Large-Scale Analysis of Determinants, Stability, and Heritability of High-Density Lipoprotein Cholesterol Efflux Capacity
Objective—Cholesterol efflux capacity (CEC) has emerged as a biomarker of coronary artery disease risk beyond plasma high-density lipoprotein (HDL) cholesterol (HDL-C) level. However, the determinants of CEC are incompletely characterized. We undertook a large-scale family-based population study to identify clinical, biochemical, and HDL particle parameter determinants of CEC, characterize reasons for the discordancy with HDL-C, quantify its heritability, and assess its stability over 10 to 12 years.
Approaches and Results—CEC was quantified in 1988 individuals from the GRAPHIC (Genetic Regulation of Arterial Pressure of Humans in the Community) cohort, comprising individuals from 2 generations from 520 white nuclear families. Serum lipid and lipoprotein levels were determined by ultracentrifugation or NMR and HDL particle size and number quantified by NMR. Ninety unrelated individuals had repeat CEC measurements in samples collected after 10 to 12 years. CEC was positively correlated with HDL-C (R=0.62; P<0.0001). Among clinical and biochemical parameters, age, systolic blood pressure, alcohol consumption, serum albumin, triglycerides, phospholipids, and lipoprotein(a) were independently associated with CEC. Among HDL particle parameters, HDL particle number, particle size, and apolipoprotein A-II level were independently associated with CEC. Serum triglyceride level partially explained discordancy between CEC and HDL-C. CEC measurements in samples collected 10 to 12 years apart were strongly correlated (r=0.73; P<0.0001). Heritability of CEC was 0.31 (P=3.89×10−14) without adjustment for HDL-C and 0.13 (P=1.44×10−3) with adjustment.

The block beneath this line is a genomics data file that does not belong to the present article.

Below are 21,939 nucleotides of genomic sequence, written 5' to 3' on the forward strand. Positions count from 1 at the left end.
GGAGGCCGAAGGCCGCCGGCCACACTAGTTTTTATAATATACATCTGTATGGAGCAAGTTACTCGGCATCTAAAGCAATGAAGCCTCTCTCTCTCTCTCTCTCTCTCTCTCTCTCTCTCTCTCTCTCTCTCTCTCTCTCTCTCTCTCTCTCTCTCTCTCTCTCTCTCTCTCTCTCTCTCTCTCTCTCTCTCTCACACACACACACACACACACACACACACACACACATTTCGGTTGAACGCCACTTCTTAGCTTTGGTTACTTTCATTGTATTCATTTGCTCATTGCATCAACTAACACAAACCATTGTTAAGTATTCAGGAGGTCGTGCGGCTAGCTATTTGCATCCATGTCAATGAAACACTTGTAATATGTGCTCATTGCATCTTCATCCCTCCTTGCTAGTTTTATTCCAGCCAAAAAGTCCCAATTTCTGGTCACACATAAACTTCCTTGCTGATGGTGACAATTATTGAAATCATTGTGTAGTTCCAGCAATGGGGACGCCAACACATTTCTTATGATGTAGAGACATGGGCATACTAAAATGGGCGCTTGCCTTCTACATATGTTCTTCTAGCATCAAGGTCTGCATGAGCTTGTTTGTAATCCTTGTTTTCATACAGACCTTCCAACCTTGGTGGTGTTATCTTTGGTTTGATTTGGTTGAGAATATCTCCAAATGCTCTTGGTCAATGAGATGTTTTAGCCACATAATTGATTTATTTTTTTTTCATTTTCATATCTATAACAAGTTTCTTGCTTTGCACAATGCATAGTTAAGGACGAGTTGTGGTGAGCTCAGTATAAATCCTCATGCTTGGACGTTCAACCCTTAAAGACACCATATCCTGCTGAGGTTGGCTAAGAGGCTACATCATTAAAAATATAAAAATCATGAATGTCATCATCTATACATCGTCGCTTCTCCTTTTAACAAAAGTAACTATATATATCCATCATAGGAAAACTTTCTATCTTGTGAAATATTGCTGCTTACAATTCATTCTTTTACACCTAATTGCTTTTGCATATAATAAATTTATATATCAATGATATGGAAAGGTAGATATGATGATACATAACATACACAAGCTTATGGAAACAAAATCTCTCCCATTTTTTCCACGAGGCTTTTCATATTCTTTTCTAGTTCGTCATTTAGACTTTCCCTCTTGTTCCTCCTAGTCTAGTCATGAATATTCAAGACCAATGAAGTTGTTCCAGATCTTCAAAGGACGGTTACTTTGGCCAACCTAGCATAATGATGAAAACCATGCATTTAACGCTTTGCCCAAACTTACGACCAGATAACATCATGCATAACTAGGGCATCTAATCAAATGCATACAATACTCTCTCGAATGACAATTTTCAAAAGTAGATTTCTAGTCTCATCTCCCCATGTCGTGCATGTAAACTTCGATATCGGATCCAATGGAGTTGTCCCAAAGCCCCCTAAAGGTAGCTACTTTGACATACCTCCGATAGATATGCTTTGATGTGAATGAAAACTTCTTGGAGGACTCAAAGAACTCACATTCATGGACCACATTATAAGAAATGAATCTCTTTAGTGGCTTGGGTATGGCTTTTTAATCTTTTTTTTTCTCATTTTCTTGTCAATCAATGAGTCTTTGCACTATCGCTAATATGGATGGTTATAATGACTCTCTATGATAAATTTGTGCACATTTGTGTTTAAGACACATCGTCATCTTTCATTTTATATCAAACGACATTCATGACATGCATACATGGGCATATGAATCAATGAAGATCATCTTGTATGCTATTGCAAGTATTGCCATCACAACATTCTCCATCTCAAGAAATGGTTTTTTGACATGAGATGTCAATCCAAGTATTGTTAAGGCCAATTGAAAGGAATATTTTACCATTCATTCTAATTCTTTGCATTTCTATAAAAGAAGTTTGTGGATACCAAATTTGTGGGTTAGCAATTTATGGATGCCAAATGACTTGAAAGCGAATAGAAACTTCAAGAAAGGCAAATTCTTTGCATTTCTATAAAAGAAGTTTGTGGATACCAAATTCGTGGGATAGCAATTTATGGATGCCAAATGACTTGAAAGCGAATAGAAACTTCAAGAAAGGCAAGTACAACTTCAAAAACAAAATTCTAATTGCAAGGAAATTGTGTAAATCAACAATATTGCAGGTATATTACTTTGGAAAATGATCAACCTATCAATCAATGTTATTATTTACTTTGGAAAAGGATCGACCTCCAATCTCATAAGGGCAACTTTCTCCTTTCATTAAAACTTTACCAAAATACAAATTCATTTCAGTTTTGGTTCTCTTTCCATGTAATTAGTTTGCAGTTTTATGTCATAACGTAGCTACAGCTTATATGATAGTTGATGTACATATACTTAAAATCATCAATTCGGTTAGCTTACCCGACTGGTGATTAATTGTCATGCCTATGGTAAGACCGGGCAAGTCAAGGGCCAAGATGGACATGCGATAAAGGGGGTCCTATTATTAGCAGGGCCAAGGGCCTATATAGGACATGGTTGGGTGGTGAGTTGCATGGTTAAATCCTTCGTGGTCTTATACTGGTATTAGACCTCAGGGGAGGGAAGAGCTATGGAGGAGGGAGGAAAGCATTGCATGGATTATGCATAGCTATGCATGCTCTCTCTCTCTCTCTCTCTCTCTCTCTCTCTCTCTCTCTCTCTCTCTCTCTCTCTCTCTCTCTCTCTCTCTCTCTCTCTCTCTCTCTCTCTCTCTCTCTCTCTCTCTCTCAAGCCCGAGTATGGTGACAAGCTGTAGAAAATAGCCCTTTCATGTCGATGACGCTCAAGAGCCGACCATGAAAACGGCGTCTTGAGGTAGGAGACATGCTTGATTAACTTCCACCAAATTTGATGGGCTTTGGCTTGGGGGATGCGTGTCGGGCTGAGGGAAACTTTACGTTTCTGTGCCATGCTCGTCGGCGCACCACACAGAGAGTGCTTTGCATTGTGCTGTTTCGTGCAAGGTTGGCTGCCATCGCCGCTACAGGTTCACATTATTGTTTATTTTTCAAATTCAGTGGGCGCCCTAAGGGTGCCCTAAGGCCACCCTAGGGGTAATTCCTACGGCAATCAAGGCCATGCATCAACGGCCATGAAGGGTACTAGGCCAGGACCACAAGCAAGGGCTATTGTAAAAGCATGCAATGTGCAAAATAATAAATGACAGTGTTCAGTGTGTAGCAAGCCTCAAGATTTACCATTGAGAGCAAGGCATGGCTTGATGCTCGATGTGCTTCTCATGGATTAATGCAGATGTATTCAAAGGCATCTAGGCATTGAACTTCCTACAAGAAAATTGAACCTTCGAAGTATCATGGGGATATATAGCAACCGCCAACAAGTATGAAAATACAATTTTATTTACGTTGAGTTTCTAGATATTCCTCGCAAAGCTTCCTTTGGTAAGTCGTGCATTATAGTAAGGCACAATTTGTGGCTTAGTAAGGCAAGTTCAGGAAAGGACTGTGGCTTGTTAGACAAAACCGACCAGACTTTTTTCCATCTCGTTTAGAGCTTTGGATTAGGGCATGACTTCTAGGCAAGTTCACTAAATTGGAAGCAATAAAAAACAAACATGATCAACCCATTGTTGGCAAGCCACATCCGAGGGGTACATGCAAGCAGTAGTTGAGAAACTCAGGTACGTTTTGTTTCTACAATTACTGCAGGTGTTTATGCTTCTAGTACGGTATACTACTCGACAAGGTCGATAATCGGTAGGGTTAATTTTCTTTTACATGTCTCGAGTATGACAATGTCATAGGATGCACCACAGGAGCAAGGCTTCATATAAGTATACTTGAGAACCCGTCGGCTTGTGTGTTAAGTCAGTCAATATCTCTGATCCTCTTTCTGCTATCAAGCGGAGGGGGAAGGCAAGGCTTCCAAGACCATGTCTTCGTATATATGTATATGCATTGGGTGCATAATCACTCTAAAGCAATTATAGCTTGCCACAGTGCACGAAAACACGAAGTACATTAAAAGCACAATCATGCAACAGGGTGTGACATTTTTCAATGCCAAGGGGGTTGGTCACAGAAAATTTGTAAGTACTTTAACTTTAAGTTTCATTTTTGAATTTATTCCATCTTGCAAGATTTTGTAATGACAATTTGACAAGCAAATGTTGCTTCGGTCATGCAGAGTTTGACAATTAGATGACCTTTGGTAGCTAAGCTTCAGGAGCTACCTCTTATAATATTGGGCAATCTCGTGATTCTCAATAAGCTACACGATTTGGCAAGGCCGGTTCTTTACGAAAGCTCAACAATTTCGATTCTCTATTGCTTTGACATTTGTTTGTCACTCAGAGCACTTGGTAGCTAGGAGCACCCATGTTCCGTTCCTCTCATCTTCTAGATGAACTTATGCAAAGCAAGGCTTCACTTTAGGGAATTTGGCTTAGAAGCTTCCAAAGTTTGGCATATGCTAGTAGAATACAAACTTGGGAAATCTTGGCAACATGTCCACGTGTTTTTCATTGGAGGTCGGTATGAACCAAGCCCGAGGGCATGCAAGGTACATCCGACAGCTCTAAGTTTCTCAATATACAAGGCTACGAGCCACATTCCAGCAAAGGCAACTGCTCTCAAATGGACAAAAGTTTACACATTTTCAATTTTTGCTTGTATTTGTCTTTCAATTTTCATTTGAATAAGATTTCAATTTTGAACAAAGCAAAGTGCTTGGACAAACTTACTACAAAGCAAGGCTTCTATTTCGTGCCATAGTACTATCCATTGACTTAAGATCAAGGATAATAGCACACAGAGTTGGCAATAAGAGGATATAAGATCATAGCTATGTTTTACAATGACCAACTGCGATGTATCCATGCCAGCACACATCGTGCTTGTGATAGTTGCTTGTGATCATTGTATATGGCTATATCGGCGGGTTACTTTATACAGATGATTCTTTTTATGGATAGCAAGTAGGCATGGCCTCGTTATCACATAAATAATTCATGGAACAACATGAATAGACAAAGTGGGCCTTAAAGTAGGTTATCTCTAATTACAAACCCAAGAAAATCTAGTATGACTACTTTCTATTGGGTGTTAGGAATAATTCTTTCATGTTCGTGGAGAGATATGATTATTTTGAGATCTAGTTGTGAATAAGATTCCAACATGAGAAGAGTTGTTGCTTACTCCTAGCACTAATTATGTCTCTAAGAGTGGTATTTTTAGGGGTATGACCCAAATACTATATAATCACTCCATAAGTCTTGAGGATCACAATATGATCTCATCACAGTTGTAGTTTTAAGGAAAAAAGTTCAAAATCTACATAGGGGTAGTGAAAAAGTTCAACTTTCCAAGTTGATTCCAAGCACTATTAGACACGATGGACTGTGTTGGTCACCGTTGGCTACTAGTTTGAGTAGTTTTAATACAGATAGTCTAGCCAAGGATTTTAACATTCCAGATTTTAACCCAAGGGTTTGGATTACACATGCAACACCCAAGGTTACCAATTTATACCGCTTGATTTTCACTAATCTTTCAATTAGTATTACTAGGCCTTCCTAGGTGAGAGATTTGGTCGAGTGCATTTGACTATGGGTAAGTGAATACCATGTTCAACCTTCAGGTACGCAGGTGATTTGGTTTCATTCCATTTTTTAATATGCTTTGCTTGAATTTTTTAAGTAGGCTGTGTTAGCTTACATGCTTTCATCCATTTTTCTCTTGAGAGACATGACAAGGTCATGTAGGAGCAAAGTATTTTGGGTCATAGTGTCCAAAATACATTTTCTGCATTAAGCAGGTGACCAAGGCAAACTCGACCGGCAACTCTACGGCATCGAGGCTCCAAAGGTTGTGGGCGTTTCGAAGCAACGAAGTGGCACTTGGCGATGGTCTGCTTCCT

Conclusions—CEC is a stable trait over time, is influenced by specific clinical, serum, and HDL particle parameters factors beyond HDL-C, can be maintained in persons with a low plasma HDL-C by elevated serum triglyceride level, and is modestly independently heritable.
- Received July 28, 2017.
- Accepted August 14, 2017.
- © 2017 The Authors.
Arteriosclerosis, Thrombosis, and Vascular Biology is published on behalf of the American Heart Association, Inc., by Wolters Kluwer Health, Inc. This is an open access article under the terms of the Creative Commons Attribution License, which permits use, distribution, and reproduction in any medium, provided that the original work is properly cited.